Big changes in school’s history of little spirit

May 18, 2011 — by Brandon Judoprasetijo
Sophomore Brandon Judoprasetijo

Sophomore Brandon Judoprasetijo

“Saratoga is dead; it doesn’t have any spirit,” my rather pessimistic sister Brittany said when I asked what rallies and Homecoming were like when she went to Saratoga High. Before I entered high school, older friends shared with me their stories of how school spirit makes high school memorable.

“Saratoga is dead; it doesn’t have any spirit,” my rather pessimistic sister Brittany said when I asked what rallies and Homecoming were like when she went to Saratoga High. Before I entered high school, older friends shared with me their stories of how school spirit makes high school memorable.

Inspired by their stories, I looked forward to a spirited high school experience despite my sister’s bitter view of Saratoga’s school spirit. However, she was sadly right, and I had to admit to this ugly truth during the first months of high school.

My class was nonexistent at rallies during freshman year, as nobody seemed to have the spirit in them to root vigorously or even dress in our class color. I felt ashamed at how lost we looked whenever it came for us to do our class cheer.

During my first Homecoming season, a striking majority simply accepted mediocrity while planning for quad day due to the fact that we were freshmen and “we were supposed to fail anyway.” In the end, we delivered a show of a dance composed of around 12 people and two break dancers showing off their skills.

Perhaps many of us felt the same way I did for a while: spirited on the outside but peer pressured to be lame or apathetic toward school events. But during my time as a sophomore, I have noticed a dramatic change in attitude toward school spirit at our school and a sense of pride finally emerging.

A new wave of spirit took my class by storm, especially during Homecoming. Even my parents, who constantly urge me not to waste my time with any optional school events, could not stop me from participating in quad day. Our dedication was resilient; sometimes we stayed at school until 10 at night practicing, or woke up before school started just to rehearse. I never knew how great it felt to witness so many people put aside their differences and perform their hearts out.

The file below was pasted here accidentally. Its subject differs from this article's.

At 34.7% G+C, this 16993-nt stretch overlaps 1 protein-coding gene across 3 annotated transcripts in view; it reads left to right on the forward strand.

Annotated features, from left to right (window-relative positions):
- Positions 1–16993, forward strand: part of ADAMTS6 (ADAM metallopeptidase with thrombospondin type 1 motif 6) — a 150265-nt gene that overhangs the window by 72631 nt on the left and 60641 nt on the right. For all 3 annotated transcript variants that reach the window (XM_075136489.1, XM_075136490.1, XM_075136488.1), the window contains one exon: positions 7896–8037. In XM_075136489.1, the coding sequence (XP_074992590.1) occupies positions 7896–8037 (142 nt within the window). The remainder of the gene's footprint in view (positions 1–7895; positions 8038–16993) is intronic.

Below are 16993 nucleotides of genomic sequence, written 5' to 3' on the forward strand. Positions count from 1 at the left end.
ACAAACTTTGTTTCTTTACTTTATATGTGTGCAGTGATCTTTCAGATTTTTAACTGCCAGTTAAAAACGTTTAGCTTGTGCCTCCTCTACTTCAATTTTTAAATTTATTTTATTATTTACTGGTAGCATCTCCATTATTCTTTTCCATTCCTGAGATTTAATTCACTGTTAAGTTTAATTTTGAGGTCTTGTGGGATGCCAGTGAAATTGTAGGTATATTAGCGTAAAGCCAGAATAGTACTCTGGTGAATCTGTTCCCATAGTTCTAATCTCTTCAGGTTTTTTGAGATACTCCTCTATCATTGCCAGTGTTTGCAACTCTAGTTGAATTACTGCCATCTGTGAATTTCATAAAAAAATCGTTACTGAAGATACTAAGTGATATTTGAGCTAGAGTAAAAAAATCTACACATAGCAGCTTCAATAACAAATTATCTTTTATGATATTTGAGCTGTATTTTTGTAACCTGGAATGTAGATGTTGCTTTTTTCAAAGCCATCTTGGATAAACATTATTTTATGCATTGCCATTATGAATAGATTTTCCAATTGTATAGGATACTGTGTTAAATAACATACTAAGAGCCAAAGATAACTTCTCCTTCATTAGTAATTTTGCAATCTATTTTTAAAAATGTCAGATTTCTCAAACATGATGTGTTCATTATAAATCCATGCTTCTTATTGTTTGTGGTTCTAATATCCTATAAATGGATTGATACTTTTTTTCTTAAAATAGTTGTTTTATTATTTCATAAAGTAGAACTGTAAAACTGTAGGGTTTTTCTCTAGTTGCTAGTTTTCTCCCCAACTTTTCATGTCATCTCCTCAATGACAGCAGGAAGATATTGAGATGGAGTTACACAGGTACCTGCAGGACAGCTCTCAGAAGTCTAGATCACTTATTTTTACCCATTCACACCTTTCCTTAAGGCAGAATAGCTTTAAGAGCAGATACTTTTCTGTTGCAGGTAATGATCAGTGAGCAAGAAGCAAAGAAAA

This streak of spirit continued to burn on in everyone’s eyes up to the game against Los Gatos. Ironically, when everyone was pumped up about “this being the year” that Saratoga beats Los Gatos in the big game, my sister had somehow convinced me to not attend the milestone game, cruelly saying, “That’s what they say every year, but we still lose.” My disbelief in actually let my sister’s words shake my faith in our team like that resulted in my sister receiving many bitter texts the next morning.

Despite the sting of regret that I felt for missing possibly the greatest event in the past 27 years at Saratoga High, I rejoiced at the fact that the hundreds who went to the game to root had come together not as different classes but as Falcons. The week after we had defeated the Wildcats, everyone rambled on and on over how incredible the game was

Looking back, my journey at Saratoga has come a long way in terms of school spirit. I’ve seen my own class evolve from a dead silent mass to a rowdy mob at rallies, and the school has had a surge in spirit and enthusiasm since we finally conquered the mighty Los Gatos in football, as shown in succeeding games and rallies. This newfound spirit has made my adventures this year more memorable and enjoyable. The spirit has turned into a shining light that even my sister can’t deny.